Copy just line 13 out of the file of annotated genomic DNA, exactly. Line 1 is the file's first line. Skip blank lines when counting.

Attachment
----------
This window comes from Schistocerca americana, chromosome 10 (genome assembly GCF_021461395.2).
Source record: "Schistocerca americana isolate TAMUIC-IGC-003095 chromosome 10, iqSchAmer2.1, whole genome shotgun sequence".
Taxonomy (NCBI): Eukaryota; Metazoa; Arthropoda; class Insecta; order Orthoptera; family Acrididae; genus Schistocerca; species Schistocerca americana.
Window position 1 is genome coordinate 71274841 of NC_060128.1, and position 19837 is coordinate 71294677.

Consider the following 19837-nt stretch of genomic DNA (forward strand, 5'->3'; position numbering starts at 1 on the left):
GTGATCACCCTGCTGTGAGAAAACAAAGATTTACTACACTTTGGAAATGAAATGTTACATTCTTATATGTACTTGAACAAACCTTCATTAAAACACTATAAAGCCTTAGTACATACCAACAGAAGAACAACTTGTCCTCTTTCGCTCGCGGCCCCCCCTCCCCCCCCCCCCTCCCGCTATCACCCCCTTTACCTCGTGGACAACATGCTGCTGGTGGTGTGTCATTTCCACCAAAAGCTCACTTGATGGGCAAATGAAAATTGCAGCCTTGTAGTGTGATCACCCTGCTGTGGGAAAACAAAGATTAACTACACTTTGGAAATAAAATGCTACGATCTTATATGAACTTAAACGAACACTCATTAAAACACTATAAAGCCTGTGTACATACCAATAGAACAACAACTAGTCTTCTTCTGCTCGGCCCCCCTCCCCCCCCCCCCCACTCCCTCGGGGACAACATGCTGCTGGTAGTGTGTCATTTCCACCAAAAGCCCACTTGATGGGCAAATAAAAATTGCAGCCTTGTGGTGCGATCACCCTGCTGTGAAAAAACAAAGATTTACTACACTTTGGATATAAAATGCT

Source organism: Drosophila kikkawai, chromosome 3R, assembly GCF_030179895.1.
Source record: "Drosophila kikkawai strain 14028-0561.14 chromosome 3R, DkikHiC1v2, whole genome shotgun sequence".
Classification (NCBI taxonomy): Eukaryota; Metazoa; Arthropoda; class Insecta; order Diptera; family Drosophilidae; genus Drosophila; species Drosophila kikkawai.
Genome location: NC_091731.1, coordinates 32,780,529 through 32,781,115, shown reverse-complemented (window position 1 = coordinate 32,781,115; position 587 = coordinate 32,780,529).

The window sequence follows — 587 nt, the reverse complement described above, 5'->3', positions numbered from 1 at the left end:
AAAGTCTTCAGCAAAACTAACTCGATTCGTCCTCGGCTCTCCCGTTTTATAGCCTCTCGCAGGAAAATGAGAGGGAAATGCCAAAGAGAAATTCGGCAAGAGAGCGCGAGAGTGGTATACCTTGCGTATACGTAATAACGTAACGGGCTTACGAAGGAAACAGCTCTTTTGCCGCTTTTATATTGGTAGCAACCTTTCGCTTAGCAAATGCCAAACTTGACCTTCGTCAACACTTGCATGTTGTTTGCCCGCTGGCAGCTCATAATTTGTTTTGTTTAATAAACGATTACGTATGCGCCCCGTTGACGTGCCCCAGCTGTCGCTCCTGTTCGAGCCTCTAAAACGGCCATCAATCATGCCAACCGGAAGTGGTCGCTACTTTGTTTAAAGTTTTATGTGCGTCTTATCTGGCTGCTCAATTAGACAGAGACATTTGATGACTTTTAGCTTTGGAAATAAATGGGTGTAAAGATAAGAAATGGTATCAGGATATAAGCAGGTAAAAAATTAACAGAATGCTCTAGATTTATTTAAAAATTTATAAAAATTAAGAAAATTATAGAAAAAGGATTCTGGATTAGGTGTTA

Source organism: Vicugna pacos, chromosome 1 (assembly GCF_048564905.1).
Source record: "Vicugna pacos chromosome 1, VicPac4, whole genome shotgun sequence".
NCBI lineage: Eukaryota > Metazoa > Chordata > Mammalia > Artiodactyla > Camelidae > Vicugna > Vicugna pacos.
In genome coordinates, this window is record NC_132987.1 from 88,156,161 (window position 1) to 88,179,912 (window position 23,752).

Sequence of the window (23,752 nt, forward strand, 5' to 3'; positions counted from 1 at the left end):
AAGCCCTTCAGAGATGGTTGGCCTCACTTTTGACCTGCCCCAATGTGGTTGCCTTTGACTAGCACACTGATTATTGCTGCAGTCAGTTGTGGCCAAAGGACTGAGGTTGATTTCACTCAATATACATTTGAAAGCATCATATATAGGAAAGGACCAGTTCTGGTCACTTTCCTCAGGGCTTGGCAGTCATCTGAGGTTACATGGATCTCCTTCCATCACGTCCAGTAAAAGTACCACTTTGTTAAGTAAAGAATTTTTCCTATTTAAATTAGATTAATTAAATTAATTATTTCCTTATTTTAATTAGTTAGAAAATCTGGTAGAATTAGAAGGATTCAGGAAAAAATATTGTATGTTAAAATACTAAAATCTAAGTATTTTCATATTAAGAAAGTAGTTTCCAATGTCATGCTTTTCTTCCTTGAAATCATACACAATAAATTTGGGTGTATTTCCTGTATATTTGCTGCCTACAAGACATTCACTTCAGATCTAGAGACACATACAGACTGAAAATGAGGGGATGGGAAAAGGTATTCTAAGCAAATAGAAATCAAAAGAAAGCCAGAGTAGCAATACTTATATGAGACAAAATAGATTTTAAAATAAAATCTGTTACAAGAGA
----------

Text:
Source organism: Vicugna pacos, chromosome 1 (assembly GCF_048564905.1).